Baseballs Are Not Being Hit As Far And Home Runs Are Way Down; Is It A Conspiracy Or Something Less Sinister?

Why Are Baseballs Not Being Hit As Far And Home Runs Are Way Down

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Despite Anthony Rizzo’s three home run “barrage” at Yankee Stadium Tuesday night (Rizzo’s total combined distance of 1,051 feet was the shortest of any since 2015), baseballs are not traveling as far as they used to and home runs are down significantly.

Major League Baseball teams, thus far this season, are averaging just 0.9 home runs per game and just 4.06 runs per game overall. Those numbers, should they continue, would be the second lowest home run average and the lowest runs per game average over the last 30 seasons. Throw in the fact that the league is batting a miserable .231 (also the lowest number in that category, by far, over the past 30 years) and MLB has a problem.

So what’s going on?

According to a March 29 memo sent to general managers, assistant GMs, managers, clubhouse managers and heads of stadium operations, obtained by The Athletic, “production issues have now been resolved and the 2022 season will be played with only balls manufactured after the 2021 production change. No manufacturing changes have been made for the 2022 season.” (Two different baseballs were used last season.)

No changes, huh? Tell that to Mets pitcher Chris Bassitt, who went off on Major League Baseball Tuesday night when he said, “MLB has a very big problem with the baseballs. They’re bad. Everyone in the league knows it. Every pitcher knows it. They’re bad.”

So let’s say that, despite all of the complaints from pitchers like Bassitt, that the ball is, in fact the same. Then what?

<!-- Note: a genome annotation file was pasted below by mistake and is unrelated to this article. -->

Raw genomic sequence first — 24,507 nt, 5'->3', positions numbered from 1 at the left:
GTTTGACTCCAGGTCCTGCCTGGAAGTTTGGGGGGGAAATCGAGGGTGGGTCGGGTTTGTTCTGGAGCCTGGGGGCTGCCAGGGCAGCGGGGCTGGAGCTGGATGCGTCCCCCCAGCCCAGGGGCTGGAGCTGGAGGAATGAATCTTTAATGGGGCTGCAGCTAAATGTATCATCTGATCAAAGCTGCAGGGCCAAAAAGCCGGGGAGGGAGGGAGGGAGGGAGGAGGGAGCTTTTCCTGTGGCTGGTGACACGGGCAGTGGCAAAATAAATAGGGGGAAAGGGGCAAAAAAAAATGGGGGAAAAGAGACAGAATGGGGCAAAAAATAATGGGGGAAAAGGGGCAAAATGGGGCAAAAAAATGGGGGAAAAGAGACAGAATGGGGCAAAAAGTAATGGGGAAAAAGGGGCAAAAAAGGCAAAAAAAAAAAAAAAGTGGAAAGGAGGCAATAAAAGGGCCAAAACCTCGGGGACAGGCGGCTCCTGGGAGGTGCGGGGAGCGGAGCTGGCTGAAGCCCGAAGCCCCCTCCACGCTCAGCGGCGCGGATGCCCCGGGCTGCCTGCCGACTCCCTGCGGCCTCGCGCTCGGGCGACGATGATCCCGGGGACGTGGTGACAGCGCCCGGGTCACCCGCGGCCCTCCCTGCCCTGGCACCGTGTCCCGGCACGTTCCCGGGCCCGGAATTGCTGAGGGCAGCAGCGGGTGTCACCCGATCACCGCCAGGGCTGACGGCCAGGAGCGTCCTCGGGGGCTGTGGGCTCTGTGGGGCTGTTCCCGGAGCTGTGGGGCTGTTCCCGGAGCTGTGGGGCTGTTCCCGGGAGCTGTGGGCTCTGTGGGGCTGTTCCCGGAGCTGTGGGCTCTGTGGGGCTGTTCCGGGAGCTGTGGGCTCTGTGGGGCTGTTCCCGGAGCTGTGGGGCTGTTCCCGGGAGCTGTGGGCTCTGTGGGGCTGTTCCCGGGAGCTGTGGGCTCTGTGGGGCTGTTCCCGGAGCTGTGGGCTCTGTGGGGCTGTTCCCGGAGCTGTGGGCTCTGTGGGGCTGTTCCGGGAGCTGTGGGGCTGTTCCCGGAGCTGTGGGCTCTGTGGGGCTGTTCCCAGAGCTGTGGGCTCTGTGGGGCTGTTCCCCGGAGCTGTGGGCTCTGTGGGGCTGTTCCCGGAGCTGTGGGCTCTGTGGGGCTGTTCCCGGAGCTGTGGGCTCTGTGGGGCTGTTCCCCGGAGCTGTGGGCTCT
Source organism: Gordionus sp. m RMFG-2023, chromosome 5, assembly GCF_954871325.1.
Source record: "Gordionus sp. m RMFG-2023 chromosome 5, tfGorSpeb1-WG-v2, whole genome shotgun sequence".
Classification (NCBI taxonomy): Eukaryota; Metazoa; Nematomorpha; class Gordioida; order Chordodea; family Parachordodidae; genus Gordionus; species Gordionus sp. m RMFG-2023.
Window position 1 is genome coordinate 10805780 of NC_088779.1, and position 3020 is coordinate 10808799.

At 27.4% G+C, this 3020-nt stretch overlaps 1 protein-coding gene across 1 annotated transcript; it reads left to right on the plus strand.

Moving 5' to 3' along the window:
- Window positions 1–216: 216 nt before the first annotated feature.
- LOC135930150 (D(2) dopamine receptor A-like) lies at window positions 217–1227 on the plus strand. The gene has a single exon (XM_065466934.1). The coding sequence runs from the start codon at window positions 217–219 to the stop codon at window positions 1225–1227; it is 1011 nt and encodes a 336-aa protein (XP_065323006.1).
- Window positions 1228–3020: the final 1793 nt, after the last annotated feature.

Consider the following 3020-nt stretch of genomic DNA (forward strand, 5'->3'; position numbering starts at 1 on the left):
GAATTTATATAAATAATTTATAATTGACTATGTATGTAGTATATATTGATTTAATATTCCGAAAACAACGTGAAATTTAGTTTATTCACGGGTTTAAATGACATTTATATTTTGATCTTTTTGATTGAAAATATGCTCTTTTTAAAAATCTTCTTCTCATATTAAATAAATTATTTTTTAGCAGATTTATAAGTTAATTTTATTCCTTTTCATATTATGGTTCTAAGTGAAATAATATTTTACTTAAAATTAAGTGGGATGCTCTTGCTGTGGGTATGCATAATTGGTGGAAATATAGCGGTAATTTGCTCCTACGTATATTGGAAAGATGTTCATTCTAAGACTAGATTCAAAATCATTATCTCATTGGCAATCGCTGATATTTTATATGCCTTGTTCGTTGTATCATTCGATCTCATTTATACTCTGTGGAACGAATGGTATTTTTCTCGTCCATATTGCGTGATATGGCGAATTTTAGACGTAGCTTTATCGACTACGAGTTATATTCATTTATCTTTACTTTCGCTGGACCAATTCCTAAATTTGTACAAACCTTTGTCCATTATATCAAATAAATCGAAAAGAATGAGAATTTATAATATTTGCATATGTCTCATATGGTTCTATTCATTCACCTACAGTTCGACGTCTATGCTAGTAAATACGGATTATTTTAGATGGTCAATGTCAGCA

Could it have something to do with the 99 day lockout, which then led to a shortened Spring Training? Maybe.

It’s not the weather, according to physics professor and former MLB advisor Alan Nathan.

MLB admits only slight modifications to the baseball this year so why are offensive numbers way down?

Which bring us back to the baseball.

Nathan says that drag on this year’s baseball is higher this year than it was last year.

MLB did admit in their own memo that these new balls were designed to have less bounciness and reduce batted ball distance by around two feet. Which would be a fine explanation if hitters weren’t putting up the highest average exit velocity in the Statcast era. Barrels, however, are down 12 feet on average so far this year. That’s way more than two feet.

So… is it the new humidors being used to store baseballs in more than 20 stadiums, like the Colorado Rockies have been doing for years? It could, but later in the year it shouldn’t. It should actually make the ball more bouncy in cities that are humid in the summer months.

There is also the fact that there is no standard for how each team’s humidor should be set by Major League Baseball.

Not everyone is buying that explanation either.

“Honestly, I can tell you right now there are two different baseballs still,” Arizona Diamondbacks reliever Ian Kennedy recently told USA Today. “I’m not an idiot. I’ve been in baseball my whole life. At the beginning of the year, we were using just one ball, it took the mud better, it was more porous, a rougher feel. The other one is more noticeably different because it’s so smooth. It’s the same thing this year. There’s still one ball different than the other. But if we say anything about it, we’re just pitchers complaining.”

Pitchers complaining about less home runs being hit? That’s certainly a first.

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Before settling down at BroBible, Douglas Charles, a graduate of the University of Iowa (Go Hawks), owned and operated a wide assortment of websites. He is also one of the few White Sox fans out there and thinks Michael Jordan is, hands down, the GOAT.